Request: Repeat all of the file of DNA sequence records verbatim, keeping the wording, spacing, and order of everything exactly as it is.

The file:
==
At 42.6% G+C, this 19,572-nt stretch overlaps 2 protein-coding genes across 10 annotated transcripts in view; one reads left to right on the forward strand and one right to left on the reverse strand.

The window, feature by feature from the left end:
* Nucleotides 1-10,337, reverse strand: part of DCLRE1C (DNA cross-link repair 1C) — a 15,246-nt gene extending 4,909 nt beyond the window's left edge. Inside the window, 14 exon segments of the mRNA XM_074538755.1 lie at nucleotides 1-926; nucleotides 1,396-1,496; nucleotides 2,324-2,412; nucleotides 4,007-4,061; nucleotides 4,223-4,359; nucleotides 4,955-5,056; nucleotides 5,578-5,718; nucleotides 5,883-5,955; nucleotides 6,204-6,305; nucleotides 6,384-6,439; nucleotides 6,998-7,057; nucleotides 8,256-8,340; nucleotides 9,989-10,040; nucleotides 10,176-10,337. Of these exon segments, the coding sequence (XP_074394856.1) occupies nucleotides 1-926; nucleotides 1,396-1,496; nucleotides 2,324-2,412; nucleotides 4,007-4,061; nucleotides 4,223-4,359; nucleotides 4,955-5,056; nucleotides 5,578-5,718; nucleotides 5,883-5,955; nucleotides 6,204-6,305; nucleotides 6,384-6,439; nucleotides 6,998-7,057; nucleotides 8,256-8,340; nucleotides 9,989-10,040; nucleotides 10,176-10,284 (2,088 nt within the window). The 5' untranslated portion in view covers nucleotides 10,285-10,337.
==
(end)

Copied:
At 42.6% G+C, this 19,572-nt stretch overlaps 2 protein-coding genes across 10 annotated transcripts in view; one reads left to right on the forward strand and one right to left on the reverse strand.

The window, feature by feature from the left end:
* Nucleotides 1-10,337, reverse strand: part of DCLRE1C (DNA cross-link repair 1C) — a 15,246-nt gene extending 4,909 nt beyond the window's left edge. Inside the window, 14 exon segments of the mRNA XM_074538755.1 lie at nucleotides 1-926; nucleotides 1,396-1,496; nucleotides 2,324-2,412; nucleotides 4,007-4,061; nucleotides 4,223-4,359; nucleotides 4,955-5,056; nucleotides 5,578-5,718; nucleotides 5,883-5,955; nucleotides 6,204-6,305; nucleotides 6,384-6,439; nucleotides 6,998-7,057; nucleotides 8,256-8,340; nucleotides 9,989-10,040; nucleotides 10,176-10,337. Of these exon segments, the coding sequence (XP_074394856.1) occupies nucleotides 1-926; nucleotides 1,396-1,496; nucleotides 2,324-2,412; nucleotides 4,007-4,061; nucleotides 4,223-4,359; nucleotides 4,955-5,056; nucleotides 5,578-5,718; nucleotides 5,883-5,955; nucleotides 6,204-6,305; nucleotides 6,384-6,439; nucleotides 6,998-7,057; nucleotides 8,256-8,340; nucleotides 9,989-10,040; nucleotides 10,176-10,284 (2,088 nt within the window). The 5' untranslated portion in view covers nucleotides 10,285-10,337.